The GPU is the main component for gaming and because it's used to handle all the visual stuff you see on-screen, it's usually found to be the most likely cause of a bottleneck. If your GPU is utilized 100 percent, that's a good thing since you want to get your money's worth and extract as much performance out of the card as possible.
When you're hitting the utilization ceiling and wish to crank up the visual effects further (or move to a higher display resolution), you'll need a more powerful GPU. When buying a graphics card, it's best to spend as much as you can to avoid having to upgrade sooner than you need to. A great GPU to buy right now is the RTX 2080 if your budget can cover it, though the RTX 2060 is more than a worthwhile upgrade if you have a sub-par card already.
Choosing your next GPU
The GPU is incredibly important for PC gaming. If you're wondering exactly where to start, with either a fresh build or an upgrade project, we've collected the best GPUs available now for a number of different performance thresholds. The best course of action is to spend as much as your available budget allows. Have a look at our best graphics card collection for a bunch of buying options.
RAM should only be upgraded if you're at capacity and Windows is having to use your storage drives or you have some seriously slow memory. Aim for at least 16GB for more demanding games at higher settings, though 8GB is recommended for most PC games. Using PC Part Picker, you can check to make sure your new modules will work just fine with your existing motherboard. (Or you could simply look up the motherboard manual.)
Should you have less than 16GB, it's probably worth buying a new 16GB kit to ensure both modules are compatible. Most motherboards support DDR4 and should work with the following kits, but be sure to verify using the aforementioned resources.
Our PC upgrade recommendations
You'll want to consider upgrading your PC depending on where your bottlenecks are. Once you've spotted what's causing your system to slow down, you'll need to do a little research to see what upgrades will be compatible with your existing setup, especially for RAM and the CPU. This module kit is most likely going to work on your existing motherboard.
Corsair Vengeance LPX 16GB
This 16GB kit from Corsair has everything you need for a mid-tier gaming rig. With clock speeds of 2400MHz and a capacity of 16GB, you'll have more than enough free space to handle the most demanding games and running numerous apps.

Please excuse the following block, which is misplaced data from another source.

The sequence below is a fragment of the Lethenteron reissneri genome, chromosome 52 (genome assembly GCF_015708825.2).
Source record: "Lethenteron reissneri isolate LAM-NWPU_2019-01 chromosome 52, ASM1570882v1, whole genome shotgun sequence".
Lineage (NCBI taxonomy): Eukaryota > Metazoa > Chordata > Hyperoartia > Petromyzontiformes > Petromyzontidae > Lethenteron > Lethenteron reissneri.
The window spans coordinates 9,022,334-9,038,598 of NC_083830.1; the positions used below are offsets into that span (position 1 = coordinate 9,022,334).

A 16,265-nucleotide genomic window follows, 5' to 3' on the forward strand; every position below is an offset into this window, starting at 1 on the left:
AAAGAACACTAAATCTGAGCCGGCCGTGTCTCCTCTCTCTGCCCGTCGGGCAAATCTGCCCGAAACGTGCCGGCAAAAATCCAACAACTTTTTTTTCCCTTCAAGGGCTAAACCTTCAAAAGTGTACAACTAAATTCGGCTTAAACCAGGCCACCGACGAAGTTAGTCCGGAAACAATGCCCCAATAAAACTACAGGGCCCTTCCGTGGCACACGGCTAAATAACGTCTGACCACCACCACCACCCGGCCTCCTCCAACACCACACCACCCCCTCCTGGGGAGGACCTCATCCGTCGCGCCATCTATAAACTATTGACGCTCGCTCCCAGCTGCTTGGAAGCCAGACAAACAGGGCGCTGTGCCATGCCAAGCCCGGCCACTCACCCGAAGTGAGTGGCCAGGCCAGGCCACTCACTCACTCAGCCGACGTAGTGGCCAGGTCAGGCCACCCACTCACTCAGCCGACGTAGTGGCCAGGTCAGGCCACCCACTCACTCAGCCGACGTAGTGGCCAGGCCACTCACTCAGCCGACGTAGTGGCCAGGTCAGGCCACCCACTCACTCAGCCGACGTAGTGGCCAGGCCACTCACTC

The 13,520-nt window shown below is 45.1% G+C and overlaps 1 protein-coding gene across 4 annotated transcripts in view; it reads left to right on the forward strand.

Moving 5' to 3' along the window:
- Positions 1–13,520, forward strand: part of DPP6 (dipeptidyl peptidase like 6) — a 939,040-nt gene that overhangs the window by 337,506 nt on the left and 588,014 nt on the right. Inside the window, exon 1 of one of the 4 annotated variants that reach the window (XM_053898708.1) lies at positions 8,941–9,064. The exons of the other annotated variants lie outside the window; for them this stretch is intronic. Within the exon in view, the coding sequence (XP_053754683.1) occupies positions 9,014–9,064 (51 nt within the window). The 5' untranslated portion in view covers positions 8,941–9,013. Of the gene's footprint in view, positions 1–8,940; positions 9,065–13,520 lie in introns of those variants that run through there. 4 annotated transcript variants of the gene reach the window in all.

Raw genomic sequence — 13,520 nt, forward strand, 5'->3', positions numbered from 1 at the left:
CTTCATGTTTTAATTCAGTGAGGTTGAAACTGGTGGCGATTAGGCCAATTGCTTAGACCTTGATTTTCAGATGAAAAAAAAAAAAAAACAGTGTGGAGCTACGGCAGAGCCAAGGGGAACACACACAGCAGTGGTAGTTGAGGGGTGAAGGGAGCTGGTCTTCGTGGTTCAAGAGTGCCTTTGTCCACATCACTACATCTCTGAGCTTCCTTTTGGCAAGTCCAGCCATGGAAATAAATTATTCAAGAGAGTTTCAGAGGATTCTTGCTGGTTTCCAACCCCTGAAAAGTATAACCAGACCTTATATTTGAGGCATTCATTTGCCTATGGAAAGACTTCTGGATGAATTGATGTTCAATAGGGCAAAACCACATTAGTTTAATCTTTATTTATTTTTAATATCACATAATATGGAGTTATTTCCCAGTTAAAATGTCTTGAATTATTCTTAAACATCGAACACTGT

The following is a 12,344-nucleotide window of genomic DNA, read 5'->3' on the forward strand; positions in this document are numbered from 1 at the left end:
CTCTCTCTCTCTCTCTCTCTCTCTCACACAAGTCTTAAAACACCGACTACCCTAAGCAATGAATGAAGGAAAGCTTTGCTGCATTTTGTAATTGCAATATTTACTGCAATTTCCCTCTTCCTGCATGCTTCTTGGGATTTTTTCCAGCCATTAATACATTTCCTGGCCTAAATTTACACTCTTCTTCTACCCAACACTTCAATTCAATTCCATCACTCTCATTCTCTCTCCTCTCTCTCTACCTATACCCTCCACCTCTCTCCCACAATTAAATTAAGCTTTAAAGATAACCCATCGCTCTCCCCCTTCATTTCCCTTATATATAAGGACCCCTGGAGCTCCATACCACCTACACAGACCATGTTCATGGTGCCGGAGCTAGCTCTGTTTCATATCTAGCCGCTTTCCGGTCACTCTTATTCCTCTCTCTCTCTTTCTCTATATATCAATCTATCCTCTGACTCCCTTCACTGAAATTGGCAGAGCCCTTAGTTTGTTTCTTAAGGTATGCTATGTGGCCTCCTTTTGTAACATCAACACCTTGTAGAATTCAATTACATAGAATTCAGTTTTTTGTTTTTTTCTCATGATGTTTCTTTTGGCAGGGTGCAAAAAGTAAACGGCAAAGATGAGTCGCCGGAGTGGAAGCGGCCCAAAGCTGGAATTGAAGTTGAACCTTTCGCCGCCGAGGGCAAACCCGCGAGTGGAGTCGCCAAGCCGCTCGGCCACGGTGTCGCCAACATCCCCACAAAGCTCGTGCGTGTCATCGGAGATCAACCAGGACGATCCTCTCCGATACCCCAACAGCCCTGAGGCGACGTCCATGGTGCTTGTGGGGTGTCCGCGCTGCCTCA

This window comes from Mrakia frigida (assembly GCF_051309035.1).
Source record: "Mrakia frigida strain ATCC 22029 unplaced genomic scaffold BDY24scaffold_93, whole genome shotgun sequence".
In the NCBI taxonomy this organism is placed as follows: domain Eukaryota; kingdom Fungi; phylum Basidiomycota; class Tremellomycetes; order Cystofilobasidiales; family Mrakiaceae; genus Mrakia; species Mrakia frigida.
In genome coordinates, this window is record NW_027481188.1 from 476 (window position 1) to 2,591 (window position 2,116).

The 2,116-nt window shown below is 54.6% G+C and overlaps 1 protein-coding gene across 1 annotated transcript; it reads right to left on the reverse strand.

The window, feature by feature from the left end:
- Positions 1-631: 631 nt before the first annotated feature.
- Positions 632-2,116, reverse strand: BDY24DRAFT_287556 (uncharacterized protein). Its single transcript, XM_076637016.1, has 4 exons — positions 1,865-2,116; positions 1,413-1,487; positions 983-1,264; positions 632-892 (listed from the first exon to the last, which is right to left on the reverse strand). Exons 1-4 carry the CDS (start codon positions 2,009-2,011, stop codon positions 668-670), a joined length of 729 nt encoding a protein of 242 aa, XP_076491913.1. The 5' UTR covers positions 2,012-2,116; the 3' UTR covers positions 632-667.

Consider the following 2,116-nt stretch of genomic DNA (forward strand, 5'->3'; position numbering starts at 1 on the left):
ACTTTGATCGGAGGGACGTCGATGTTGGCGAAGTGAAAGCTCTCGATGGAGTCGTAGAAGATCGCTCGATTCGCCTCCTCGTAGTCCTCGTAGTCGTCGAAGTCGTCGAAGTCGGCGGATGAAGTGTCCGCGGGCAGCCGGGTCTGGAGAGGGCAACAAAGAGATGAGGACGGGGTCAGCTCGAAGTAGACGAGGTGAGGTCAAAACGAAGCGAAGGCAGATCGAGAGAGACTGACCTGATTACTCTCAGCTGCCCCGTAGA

The GPU — on the other hand — is almost a universal upgrade and should work on most systems. If you're looking for a GPU recommendation, the RTX 2080 is a fantastic card that will handle most games at highest settings on 1080p and 1440p, so long as you have a decent CPU and enough RAM.
ZOTAC Gaming RTX 2060
Excellent mid-tier gaming performance
The RTX 2060 is the better GPU. Not only are the aftermarket cards of higher quality with better cooling solutions, but you're also getting faster memory, more CUDA cores, and better overall performance. Add on top of all this support for ray tracing and NVIDIA's DLSS and you've got quite the GPU.
When you don't have much to spend on a GPU, the RTX 2060 is a fantastic upgrade for those moving up from a GTX 9 or 10 series GPU. It can handle 1080p and 1440p gaming without issue, though you may find it to struggle with more demanding games if you crank all the settings up high.
EVGA RTX 2080 XC ULTRA GAMING
Showcasing value-driven performance
This EVGA offering with 8GB of VRAM and ample cooling allows you to play all your favorite games without issue.
The NVIDIA RTX 2080 is a very powerful gaming card, allowing you to turn up all the in-game settings at 1080p and even 1440p. You can get away with playing at 4K, but you'll likely need to turn down a few settings to achieve a stable framerate. Overall, this is a GPU that you'll be proud to use for many years to come.
Rich Edmonds is a word conjurer at Windows Central, covering everything related to Windows, gaming, and hardware. He's been involved in technology for more than a decade and knows a thing or two about the magic inside a device chassis. You can follow him over on Twitter at @RichEdmonds.